If there's one thing I've learned that's worth remembering, it's that you never know when or where you're going to discover something you can use.
More specifically, you never know who is going to teach you something to guide you along on your journey--be it a friend, a client, or just some random individual who happens to come across your path.
To be honest, though, I wasn't expecting it might ever be Arnold Schwarzenegger who'd send me some tasty nuggets for thought, but that's exactly why a successful entrepreneur should always keep an open mind.
You may or may not know it, but like me, the well-known actor, politician and bodybuilder has also enjoyed a very successful career as a commercial real estate magnate. Beginning with his first purchase of a building in Santa Monica, California, he's gone on to build a substantial portfolio as an entrepreneur in this area with many profitable investments over the years.
"I wanted an investment that would earn money, so that I could cover the mortgage through rents instead of having to pay it myself," Arnold wrote in his 2012 autobiography, Total Recall.
"The math of real estate really spoke to me (and) it was just a talent I had," he said, recounting the two-and-a-half years he spent researching the market in Santa Monica before making his first move. He learned about every building in the city and examined numerous options and opportunities before finally making his first purchase of an apartment building off Wilshire Boulevard back in 1974.
But while this was all part of an interesting story, there was something a little deeper here that really struck me. In particular, Arnold went on to talk about his nay-saying friend and how negatively he reacted when "The Terminator" decided to take this initial risk with commercial real estate.
"How can you stand the pressure?" asked his friend, whom Arnold described as someone who never wanted any risks in his life. "You have the responsibility of renting out the other five units. You have to collect the rent. What if something goes wrong?"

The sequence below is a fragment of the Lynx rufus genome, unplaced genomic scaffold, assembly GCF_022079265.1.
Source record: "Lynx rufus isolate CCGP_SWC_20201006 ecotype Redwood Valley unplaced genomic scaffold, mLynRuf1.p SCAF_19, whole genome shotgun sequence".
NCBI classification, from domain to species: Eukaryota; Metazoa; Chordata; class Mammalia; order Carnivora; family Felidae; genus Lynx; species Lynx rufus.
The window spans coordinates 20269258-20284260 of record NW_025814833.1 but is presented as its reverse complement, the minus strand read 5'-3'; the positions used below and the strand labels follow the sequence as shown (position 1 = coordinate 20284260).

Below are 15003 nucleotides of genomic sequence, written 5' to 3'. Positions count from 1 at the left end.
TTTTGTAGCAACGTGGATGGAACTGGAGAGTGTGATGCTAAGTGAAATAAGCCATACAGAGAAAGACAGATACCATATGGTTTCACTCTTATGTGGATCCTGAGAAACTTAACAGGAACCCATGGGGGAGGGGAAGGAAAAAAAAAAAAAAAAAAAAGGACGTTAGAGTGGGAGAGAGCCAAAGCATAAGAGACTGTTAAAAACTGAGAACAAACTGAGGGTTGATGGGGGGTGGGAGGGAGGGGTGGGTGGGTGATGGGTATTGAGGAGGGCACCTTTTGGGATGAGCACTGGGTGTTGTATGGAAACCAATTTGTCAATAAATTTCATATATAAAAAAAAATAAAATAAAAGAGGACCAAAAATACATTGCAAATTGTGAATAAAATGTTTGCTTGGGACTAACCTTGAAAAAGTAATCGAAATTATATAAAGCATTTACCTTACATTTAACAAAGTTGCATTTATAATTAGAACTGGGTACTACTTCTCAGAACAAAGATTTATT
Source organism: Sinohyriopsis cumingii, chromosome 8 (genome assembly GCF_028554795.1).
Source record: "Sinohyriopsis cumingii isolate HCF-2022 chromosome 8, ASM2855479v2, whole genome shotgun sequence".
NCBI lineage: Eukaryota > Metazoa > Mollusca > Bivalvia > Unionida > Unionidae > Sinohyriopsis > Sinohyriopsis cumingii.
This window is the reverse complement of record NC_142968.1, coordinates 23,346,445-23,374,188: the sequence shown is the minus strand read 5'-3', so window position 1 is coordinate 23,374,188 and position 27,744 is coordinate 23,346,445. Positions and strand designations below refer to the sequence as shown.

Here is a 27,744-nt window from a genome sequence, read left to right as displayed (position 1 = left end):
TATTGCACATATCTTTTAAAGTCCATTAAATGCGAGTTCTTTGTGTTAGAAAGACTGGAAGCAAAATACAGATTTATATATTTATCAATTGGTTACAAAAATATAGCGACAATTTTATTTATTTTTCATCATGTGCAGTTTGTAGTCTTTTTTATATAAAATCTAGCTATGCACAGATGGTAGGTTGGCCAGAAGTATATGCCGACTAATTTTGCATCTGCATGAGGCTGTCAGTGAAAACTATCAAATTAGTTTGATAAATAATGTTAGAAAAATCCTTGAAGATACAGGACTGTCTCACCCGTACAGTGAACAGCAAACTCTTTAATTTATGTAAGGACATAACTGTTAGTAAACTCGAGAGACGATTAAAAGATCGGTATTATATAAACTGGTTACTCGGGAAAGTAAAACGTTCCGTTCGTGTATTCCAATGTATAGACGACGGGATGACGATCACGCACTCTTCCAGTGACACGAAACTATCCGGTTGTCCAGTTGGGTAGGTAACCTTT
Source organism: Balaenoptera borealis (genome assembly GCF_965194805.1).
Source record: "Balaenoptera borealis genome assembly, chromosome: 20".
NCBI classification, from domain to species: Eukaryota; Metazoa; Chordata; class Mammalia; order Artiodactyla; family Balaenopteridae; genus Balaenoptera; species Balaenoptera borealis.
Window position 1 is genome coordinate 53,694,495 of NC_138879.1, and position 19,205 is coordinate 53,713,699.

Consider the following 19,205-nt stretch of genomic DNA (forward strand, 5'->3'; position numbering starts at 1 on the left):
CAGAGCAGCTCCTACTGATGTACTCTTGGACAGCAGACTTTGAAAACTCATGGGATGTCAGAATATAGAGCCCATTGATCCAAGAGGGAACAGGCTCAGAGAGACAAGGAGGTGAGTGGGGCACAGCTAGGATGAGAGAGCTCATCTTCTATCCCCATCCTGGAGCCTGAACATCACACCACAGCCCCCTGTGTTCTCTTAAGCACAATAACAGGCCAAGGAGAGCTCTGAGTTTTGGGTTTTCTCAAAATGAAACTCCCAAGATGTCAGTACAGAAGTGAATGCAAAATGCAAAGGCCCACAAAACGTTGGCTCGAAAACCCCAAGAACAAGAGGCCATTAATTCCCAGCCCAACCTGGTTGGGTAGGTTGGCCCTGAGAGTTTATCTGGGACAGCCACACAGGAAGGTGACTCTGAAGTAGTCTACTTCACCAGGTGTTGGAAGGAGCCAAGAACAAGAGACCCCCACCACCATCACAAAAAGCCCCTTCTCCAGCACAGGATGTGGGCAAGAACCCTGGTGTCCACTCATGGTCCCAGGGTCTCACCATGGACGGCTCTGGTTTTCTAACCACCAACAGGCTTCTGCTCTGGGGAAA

"Problems were all he could see," Arnold wrote.
But then the light bulb went on for the former California governor. "I caught myself listening," he said, and that's when he remembered not to let the fears of others prevent him from taking risks.
More significantly, Arnold remembered he didn't even want to hear that negativity coming from someone else, as letting himself get attached to it could cloud his own judgment, which in the case of these investments certainly seemed to be sound and on the money.
"Don't tell me any more of this information," he told his friend. "I like to always wander in like a puppy ... Don't tell me (the problem) ahead of time."
"Often it's easier to make a decision when you don't know as much, because then you can't overthink," he wrote. "If you know too much, it can freeze you. The whole deal looks like a minefield."
This is very sound advice. Certainly one is going to want to do due diligence with their research--as Arnold himself demonstrated--but that doesn't mean it's going to be in your best interests to seek opinions or take surveys around other people's fears.
On the contrary, once an investor has obtained adequate information to be an informed consumer, they're probably going to be better served letting their intuition side-step in and trusting their own judgment with what feels like the right move at that time.
There are no guarantees, of course. It's not an exact science. But in my own experience I find putting some trust in my instincts--provided they're clear and informed--makes for a truly sound investment.
And of course, it always pays to keep an open mind. You never know where your next nugget of wisdom is coming from ...